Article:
I’m not sure what the answer. All selection systems for judge seem to be terrible.

  4. “The U.S. Constitution made federal judges independent precisely in order to avoid this sort of assault on the rule of law. ”

    Whoa, the Constitution explicitly did NOT make the courts independent. Only the Supreme Court is independent.

    Every court outside the Supreme Court is an inferior court subject to regulation by the Legislative.

    Article III.

    Section. 1.

    The judicial Power of the United States, shall be vested in one supreme Court, and in such inferior Courts as the Congress may from time to time ordain and establish. The Judges, both of the supreme and inferior Courts, shall hold their Offices during good Behaviour, and shall, at stated Times, receive for their Services, a Compensation, which shall not be diminished during their Continuance in Office.

    I also have to disagree with you that a court is the “Rule of Law.” The Judicial Branch is barely a branch and certainly not co-equal with the other two. It is not a policy-making body, and its pronouncements should be narrow and limited. Policy matters of a national scale are not to be legislated from the bench and are to be left to the People to determine what sort of country they want.

  5. Whoa– I think that your point about what the Constitution not making the courts independent is rather moot. The framers did not live in the same dichotomous state that we currently live in. Political parties or factions (as they were called then) were precisely what James Madison warned against. (Federalist #10) For this very reason! It was never the framers intention for the government to become partisan.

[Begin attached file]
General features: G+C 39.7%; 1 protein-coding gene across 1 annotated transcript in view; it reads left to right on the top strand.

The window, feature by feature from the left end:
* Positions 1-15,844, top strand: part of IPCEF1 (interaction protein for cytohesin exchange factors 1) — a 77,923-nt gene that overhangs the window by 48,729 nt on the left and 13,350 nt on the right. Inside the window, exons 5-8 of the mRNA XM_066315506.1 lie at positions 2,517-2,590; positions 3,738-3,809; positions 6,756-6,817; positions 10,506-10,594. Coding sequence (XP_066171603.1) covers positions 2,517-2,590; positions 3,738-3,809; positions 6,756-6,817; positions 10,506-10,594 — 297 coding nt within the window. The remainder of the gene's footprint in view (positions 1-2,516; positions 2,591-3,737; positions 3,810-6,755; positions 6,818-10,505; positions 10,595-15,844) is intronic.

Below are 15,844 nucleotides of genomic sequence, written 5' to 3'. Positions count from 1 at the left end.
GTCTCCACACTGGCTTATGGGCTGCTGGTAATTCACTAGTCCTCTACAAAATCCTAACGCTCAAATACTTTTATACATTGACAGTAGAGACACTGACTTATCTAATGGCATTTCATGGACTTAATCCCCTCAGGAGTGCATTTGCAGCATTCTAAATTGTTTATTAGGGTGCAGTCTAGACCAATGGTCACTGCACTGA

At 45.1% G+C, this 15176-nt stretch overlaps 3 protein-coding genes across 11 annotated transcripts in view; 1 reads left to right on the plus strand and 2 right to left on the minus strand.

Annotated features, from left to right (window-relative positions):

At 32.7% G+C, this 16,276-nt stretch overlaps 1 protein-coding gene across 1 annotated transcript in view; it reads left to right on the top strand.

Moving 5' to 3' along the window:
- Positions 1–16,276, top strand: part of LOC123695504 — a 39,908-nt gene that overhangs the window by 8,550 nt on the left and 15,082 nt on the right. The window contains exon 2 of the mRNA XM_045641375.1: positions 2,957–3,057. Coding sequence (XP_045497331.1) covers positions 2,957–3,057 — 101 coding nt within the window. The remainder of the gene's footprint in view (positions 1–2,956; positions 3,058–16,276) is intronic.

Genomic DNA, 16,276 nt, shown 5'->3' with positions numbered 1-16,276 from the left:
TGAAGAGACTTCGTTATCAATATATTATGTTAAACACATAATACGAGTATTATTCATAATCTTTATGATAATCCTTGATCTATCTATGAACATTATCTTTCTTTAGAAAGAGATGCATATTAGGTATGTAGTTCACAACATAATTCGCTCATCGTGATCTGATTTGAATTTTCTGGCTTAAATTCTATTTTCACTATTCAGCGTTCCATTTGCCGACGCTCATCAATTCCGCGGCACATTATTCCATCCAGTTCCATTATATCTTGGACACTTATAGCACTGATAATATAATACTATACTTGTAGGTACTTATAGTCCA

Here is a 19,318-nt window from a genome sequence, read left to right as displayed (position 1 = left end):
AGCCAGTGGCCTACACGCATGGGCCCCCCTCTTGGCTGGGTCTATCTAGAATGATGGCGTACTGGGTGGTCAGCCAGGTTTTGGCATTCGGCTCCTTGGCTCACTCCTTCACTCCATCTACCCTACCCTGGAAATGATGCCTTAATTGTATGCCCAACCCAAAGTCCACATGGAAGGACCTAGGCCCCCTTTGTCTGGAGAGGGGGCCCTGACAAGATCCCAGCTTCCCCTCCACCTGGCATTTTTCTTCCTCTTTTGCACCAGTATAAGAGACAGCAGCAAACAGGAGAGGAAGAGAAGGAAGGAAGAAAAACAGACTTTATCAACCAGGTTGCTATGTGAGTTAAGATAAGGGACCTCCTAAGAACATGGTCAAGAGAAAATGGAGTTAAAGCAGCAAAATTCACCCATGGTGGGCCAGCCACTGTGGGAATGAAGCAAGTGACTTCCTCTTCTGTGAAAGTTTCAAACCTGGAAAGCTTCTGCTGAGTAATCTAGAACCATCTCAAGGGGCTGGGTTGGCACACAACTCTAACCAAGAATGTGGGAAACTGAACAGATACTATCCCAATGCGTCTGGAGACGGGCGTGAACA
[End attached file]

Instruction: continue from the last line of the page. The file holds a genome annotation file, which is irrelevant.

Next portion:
The courts no matter the level should be a non-partisan entity. I would argue that the Judicial branch (Supreme Court specifically) has MORE power than the other two branches, BUT (and it’s an extremely large but) that power is restricted in how cases are presented to them. The Supreme Court can pick and choose which cases they decide to address. Obviously the case has to be brought to them in the first place, but ultimately they can decide to not take the case at all. While policies may not originate with the Judicial branch they most certainly end with the judicial branch which is arguably more important.

    I believe that Roy Moore is a case and point why judges shouldn’t be elected in partisan primaries. While I think that appointment through the state executive branches is probably a rather slippery slope as well, it may the lessor of two evils here. (I say that with total fear of what the Republican controlled state government of Indiana would select) However, we know that we don’t live in an informed citizenry state (sad and scary in itself). The courts need to be a place where parties can have a fair trial, and having candidates who are loyal to party politics does not create a environment for a fair trail.

  6. Jessica:

    Policy is a change in direction. Courts can only read the map, not change the course. Is Judge Moore wrong? Is gay marriage in the Constitution? It doesn’t do for a court to say America should allow it; that’s for the Legislature. All a court can say is whether America has already allowed it in a foundational document. Judge Moore can’t find it. Can you?

    Gay marriage should be enacted through amendment, not by legal violence and by destroying all remaining restraint of the judicial branch to get to a goal they really want.

  7. Slavery and different cultural ancestries embedded discrimination deep into the America psyche. Discrimination against African-Americans, for example, might never have been halted by popular elections in states that had permitted slavery.

    Those pesky constitutional provisions of “equal protection” and “due process” have given poor folks, racial and cultural minorities, and everyone else an equal chance at justice via the courts. We are a long way from perfect, but we’ve made tremendous progress inch by inch and occasionally by a mile.